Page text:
Where stoner grunge announces itself
“Volume Rock” it must be said, is a great album title. You know what you are going to get when you call an album “Volume Rock”. It also should be added, without much further ado, that “Volume Rock” is a great record.
Valley Of The Sun have been hotly tipped for a while, and essentially all this does, is pick up from where last year’s equally brilliantly monikered “Electric Talons Of The Thunderhawk”, left of. That means the Queen City, Cincinnati mob are in fine form right from the off. “Eternal Forever” provides not only a confident opening, but also gives singer Ryan Ferrier the chance to announce himself. His superb delivery is reminiscent of Chris Cornell and if Audioslave had featured Corrosion Of Conformity instead of Rage Against The Machine, it’s tempting to think this might have been something close to the results.
“BTV” adds a fuzzed up urgency, and a clear desire to get into a desert and explore, and there’s an implicit confidence here about work like the slower more deliberate “Speaketh” and it’s unashamed “whoa, whoa” chorus.
When all their stars align, as on the wonderful “Land Of Fools” (first line: “I travelled across the land of fools, only to find I was the King”) VOTS, are a formidable outfit. The psychedelic tinges to some of the songs – for example “Breathe The Earth” which has some magnificent drumming from Aaron Boyer – are most welcome, and it is arguably the high point of the record, although it can do short and sharp equally well too, as the heads down, headbanging freakout of “The Hunt” shows.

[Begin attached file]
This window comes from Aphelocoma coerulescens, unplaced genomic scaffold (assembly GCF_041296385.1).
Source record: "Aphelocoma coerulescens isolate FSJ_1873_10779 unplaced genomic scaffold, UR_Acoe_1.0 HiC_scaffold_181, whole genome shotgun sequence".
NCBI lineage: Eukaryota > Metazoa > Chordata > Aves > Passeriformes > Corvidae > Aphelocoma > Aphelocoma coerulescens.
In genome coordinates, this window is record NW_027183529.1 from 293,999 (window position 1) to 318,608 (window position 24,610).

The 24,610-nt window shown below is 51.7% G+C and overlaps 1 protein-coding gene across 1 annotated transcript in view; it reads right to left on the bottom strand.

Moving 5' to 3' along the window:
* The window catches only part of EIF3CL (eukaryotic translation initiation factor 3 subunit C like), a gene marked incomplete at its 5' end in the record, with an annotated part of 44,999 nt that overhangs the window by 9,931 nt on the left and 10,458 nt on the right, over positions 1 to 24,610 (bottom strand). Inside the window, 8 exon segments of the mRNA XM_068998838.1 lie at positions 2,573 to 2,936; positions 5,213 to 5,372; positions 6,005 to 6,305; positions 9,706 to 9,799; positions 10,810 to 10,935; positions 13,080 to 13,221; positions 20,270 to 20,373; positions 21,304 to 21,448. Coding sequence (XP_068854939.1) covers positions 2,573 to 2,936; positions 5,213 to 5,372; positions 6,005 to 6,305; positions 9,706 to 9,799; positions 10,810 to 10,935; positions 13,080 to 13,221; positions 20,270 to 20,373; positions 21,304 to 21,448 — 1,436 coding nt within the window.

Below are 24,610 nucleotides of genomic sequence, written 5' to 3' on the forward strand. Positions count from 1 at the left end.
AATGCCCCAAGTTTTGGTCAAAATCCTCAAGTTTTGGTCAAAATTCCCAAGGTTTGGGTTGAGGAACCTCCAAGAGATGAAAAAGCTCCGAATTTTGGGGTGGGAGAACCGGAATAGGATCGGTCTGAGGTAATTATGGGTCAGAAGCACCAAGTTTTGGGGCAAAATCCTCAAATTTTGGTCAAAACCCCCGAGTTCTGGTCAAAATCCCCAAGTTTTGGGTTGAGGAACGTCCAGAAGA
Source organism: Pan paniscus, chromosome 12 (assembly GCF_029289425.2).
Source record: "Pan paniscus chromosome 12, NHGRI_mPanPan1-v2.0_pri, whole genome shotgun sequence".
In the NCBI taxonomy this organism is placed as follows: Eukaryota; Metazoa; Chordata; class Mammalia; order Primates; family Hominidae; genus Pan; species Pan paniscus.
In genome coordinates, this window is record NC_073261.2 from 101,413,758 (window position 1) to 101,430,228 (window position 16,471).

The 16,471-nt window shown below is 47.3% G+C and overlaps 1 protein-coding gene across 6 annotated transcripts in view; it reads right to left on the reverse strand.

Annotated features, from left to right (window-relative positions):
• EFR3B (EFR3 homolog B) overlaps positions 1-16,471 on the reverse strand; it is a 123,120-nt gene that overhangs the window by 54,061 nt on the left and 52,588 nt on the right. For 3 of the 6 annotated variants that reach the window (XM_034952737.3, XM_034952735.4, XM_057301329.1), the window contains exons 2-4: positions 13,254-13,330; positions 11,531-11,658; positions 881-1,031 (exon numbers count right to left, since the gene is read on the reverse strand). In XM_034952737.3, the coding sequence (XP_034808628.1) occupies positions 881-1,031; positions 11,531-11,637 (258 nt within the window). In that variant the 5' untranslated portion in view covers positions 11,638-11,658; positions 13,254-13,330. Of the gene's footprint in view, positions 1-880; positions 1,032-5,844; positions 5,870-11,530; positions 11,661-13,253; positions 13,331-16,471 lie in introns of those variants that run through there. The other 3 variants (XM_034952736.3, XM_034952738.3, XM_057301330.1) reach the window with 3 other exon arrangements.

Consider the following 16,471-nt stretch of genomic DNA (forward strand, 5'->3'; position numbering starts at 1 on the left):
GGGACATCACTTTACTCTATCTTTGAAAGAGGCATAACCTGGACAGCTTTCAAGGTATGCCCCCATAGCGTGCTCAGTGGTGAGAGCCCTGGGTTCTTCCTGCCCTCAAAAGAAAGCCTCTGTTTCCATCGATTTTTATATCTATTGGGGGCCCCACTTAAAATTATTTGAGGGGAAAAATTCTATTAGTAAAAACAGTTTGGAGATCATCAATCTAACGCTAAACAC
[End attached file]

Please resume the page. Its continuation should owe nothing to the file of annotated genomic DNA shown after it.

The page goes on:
Like on their last record “Volume Rock” – and you hope that the amps were turned up to 11 when they did – the band travelled to work with John Naclerio, famed for his work with Senses Fail and My Chemical Romance to make, well, rock. The result is something that isn’t as stoner fixated, or as fuzzy as you might expect from an album that is released on Fuzzorama records, as while there are elements of that about them, a track like “Wants And Needs” is just a classic sounding classic rock song, while “Tour” is the type of thing that hasn’t been done as well since “Badmotorfinger”.
You can imagine that the band would be even better and more powerful in concert. There’s a timeless feel to “Noodle” but “Solstice”, which ends things here, is particularly mighty. Building slowly, when it lets itself go, it races out of the blocks like something that isn’t going to die wondering.
When talking about the record in interviews, Valley Of The Sun have talked about wanting it to show their growth as a band. It does that, but it also does so much more.
Volume Rock? Yeah, turn it up.